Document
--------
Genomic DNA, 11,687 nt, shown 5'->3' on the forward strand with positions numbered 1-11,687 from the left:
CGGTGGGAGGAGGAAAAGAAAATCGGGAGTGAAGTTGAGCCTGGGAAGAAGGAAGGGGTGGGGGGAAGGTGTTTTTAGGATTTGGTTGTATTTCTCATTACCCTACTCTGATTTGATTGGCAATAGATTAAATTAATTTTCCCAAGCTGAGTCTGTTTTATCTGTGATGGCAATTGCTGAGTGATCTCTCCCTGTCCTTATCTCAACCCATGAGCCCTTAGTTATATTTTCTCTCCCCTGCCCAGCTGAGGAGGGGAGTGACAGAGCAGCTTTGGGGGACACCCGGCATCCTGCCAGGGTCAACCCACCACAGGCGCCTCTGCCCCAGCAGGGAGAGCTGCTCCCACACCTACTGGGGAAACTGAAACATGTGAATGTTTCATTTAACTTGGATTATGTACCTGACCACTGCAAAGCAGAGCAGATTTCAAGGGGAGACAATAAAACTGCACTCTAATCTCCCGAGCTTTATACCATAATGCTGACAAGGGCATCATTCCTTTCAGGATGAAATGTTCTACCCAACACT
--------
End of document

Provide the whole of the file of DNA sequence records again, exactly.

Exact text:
Genomic DNA, 11,687 nt, shown 5'->3' on the forward strand with positions numbered 1-11,687 from the left:
CGGTGGGAGGAGGAAAAGAAAATCGGGAGTGAAGTTGAGCCTGGGAAGAAGGAAGGGGTGGGGGGAAGGTGTTTTTAGGATTTGGTTGTATTTCTCATTACCCTACTCTGATTTGATTGGCAATAGATTAAATTAATTTTCCCAAGCTGAGTCTGTTTTATCTGTGATGGCAATTGCTGAGTGATCTCTCCCTGTCCTTATCTCAACCCATGAGCCCTTAGTTATATTTTCTCTCCCCTGCCCAGCTGAGGAGGGGAGTGACAGAGCAGCTTTGGGGGACACCCGGCATCCTGCCAGGGTCAACCCACCACAGGCGCCTCTGCCCCAGCAGGGAGAGCTGCTCCCACACCTACTGGGGAAACTGAAACATGTGAATGTTTCATTTAACTTGGATTATGTACCTGACCACTGCAAAGCAGAGCAGATTTCAAGGGGAGACAATAAAACTGCACTCTAATCTCCCGAGCTTTATACCATAATGCTGACAAGGGCATCATTCCTTTCAGGATGAAATGTTCTACCCAACACT